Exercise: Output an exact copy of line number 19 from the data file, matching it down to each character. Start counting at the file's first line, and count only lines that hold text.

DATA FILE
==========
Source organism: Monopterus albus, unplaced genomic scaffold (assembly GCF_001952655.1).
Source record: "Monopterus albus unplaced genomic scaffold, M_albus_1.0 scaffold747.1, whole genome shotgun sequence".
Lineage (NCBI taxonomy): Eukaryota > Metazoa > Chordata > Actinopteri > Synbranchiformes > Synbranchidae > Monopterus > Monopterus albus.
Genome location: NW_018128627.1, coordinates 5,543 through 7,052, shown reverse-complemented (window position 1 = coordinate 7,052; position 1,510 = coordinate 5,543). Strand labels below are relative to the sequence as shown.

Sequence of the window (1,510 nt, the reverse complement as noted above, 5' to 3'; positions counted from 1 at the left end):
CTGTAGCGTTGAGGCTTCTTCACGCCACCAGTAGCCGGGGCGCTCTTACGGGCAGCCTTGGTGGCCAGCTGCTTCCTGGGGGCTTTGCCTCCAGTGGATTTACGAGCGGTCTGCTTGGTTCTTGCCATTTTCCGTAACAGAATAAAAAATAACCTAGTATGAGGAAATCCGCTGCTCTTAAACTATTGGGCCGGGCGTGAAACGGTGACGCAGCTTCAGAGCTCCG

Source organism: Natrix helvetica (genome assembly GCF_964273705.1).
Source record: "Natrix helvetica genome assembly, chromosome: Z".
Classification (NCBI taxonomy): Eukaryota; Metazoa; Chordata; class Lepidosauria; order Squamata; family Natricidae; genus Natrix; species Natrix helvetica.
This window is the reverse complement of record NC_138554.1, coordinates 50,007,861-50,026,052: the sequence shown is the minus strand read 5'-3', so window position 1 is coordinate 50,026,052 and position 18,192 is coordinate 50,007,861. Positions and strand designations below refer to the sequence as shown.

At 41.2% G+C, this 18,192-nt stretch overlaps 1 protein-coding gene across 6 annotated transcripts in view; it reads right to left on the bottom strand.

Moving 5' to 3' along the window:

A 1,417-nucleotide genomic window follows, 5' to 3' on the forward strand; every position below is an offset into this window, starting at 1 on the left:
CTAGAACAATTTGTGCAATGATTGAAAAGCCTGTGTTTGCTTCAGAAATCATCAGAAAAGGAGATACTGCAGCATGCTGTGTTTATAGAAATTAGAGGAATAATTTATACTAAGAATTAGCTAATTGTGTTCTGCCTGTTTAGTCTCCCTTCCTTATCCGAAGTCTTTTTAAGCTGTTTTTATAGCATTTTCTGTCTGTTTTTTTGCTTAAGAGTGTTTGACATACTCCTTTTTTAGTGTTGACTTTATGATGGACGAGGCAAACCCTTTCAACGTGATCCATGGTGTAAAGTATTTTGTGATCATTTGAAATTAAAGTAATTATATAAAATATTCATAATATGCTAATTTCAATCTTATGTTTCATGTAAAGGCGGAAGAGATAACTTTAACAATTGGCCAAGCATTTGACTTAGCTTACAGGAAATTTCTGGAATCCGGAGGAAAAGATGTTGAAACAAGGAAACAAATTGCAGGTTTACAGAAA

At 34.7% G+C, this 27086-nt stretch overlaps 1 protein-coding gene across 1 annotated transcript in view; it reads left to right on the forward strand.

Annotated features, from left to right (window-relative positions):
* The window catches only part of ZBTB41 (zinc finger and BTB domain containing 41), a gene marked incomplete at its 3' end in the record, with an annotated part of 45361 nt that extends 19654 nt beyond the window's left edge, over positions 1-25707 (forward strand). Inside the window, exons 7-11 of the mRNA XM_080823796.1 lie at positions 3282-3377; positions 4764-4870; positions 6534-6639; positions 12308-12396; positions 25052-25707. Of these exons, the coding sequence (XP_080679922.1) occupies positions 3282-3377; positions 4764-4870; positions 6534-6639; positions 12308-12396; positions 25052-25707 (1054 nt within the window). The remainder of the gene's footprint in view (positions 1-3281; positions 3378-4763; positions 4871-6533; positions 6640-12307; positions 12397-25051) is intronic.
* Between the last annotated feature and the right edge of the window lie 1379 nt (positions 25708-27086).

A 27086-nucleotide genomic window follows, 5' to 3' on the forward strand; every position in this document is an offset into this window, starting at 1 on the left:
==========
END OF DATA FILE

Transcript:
A 27086-nucleotide genomic window follows, 5' to 3' on the forward strand; every position in this document is an offset into this window, starting at 1 on the left: